Ever since the first Bitcoin ATM was installed almost a decade ago, the number of machines proliferated, impervious to cryptocurrencies’ boom-and-bust cycles. From the bustling streets of New York City to rural communities like Amherst County, they popped up everywhere, physical symbols of crypto’s growing mainstream appeal.
Then came 2022, and a “crypto winter” that sent Bitcoin plunging 64 per cent and swept away companies from Celsius Network to Sam Bankman-Fried’s FTX. The number of crypto ATMs in the US peaked at just over 34,000 in August and has since dipped slightly, according to Coin ATM Radar, which tracks the machines. September marked the first month in the industry’s history that more ATMs were retired than installed, Coin ATM data show (October saw a small rebound).
The total amount of money funneled through crypto ATMs globally, expressed in dollars, fell to $230 million in October from $349 million in January 2021, according to data from researcher Chainalysis. The drop came even as the number of machines installed worldwide almost tripled in the period. That implies a roughly 75 per cent decrease in the value the average unit generates.
Many ATMs now get little, if any, use. At the Smoke Shop convenience store in midtown Manhattan, there’s one tucked away between shelves of soda and snacks. Syed Alam, who works at the store, said he doesn’t pay much attention to the machine. At noontime on a recent Friday, he reckoned at least one person had used it that day. Every two weeks or so, someone comes to collect cash from the unit. What’s clear, though, is that usage has dropped off in the past year. “Now, it’s slow,” said Alam, 49.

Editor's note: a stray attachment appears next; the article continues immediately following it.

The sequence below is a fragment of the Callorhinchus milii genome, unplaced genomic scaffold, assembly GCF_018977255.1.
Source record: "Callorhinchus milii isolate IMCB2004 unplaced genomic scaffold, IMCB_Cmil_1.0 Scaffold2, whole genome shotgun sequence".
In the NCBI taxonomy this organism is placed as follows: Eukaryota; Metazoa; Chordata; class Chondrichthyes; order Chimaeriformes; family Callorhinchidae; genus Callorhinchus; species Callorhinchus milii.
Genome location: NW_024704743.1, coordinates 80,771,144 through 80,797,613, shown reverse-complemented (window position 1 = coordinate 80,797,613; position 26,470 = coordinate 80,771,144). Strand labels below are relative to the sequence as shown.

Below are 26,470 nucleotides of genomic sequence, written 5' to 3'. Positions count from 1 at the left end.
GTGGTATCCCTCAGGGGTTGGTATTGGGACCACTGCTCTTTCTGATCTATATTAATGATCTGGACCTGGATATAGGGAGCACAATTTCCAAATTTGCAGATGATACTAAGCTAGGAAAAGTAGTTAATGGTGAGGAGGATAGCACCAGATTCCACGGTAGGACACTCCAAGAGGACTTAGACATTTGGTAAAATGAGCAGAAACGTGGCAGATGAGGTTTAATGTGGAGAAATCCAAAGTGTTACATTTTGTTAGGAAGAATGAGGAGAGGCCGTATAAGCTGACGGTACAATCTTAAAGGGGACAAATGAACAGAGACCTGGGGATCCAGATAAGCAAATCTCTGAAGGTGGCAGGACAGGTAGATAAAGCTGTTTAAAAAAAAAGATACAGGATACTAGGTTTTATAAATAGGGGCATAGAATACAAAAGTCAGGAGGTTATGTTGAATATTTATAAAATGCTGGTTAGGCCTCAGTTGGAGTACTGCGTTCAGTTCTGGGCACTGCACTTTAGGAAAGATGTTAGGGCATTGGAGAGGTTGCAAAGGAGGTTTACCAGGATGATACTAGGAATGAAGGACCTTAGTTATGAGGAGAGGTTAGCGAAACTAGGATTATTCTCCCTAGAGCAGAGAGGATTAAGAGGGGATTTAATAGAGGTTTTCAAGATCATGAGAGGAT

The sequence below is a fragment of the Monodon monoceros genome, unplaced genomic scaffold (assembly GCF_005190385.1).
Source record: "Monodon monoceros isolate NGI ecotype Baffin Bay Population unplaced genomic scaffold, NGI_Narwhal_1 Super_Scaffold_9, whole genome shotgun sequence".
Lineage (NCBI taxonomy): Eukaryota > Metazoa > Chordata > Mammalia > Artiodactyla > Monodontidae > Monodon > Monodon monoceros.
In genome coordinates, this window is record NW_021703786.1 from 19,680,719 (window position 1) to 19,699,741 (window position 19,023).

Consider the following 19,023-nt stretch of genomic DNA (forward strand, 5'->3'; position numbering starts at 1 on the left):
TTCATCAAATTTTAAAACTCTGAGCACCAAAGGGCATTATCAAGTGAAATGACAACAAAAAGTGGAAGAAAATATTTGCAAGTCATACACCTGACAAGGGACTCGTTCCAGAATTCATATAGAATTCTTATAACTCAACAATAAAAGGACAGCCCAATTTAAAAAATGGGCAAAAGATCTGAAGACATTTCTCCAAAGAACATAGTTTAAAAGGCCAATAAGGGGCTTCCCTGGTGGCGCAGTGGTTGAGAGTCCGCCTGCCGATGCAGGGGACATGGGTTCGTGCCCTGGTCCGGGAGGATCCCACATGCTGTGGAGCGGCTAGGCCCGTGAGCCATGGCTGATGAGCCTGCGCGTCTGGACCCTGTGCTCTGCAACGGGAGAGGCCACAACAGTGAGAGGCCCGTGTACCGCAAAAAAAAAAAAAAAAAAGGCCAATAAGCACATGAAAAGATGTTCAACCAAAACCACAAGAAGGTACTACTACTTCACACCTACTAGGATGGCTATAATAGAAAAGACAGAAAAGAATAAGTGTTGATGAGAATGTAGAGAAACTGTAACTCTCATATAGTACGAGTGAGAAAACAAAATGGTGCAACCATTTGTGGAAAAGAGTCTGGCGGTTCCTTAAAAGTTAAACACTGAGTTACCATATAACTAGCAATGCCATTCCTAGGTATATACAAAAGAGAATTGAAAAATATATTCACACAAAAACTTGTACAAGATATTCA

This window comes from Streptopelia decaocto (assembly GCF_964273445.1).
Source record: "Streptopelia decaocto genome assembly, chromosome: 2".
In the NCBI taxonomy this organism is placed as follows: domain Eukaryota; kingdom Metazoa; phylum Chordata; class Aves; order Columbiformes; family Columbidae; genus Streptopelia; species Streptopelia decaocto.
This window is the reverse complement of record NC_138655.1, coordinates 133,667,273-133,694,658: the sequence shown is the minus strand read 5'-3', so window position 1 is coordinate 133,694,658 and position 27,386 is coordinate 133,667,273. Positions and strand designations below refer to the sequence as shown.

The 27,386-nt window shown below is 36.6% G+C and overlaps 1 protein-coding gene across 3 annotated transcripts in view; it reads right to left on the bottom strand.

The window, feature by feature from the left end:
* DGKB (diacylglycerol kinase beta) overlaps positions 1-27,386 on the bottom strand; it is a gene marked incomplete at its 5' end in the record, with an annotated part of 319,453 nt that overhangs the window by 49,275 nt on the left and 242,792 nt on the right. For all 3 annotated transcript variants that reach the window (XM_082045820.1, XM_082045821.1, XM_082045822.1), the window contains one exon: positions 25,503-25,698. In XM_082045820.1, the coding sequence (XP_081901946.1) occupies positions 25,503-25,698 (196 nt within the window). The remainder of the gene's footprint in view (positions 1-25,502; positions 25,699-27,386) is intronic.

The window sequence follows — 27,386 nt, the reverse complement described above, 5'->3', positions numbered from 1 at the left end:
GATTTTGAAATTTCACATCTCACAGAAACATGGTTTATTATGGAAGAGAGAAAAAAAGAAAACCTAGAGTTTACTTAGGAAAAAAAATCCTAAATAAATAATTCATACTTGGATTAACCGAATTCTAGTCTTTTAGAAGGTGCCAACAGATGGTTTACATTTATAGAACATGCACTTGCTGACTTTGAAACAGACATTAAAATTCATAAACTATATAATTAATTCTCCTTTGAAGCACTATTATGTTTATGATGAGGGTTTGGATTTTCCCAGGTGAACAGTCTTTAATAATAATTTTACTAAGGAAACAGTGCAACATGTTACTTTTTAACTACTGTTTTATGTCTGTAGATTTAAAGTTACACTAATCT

Weak foot traffic
With demand waning, executives who had been used to plugging in units as fast as they could negotiate new leases are facing tougher choices. Coin Cloud, which runs about 5,000 ATMs across the US and Brazil, has tapped advisers to help it rework about $125 million of debt accumulated to fund an aggressive expansion, Bloomberg News reported in November. The company has been seeking additional funding from troubled crypto brokerage Genesis, people familiar with the matter said.
Some of Coin Cloud’s kiosks are in rural areas with weak foot traffic, according to people with knowledge of its business. Coin Cloud declined to comment on its efforts to secure funding. Chief Executive officer Chris McAlary said in October that the firm hasn’t had to reduce its number of machines.
Grill also owns four crypto ATM companies that between them operate “a couple hundred” machines globally. He said his businesses typically pay stores around $300 a month to host a machine, but depending on how much money a unit brings in, the fee can reach as high as $1,000.
Crypto ATMs in the US generate anywhere between $1,000 and $10,000 in revenue per month, Grill said in early November. He estimated that three per cent to six per cent of that goes to operating costs such as rent, marketing and paying compliance officers and the people who collect money from the machines.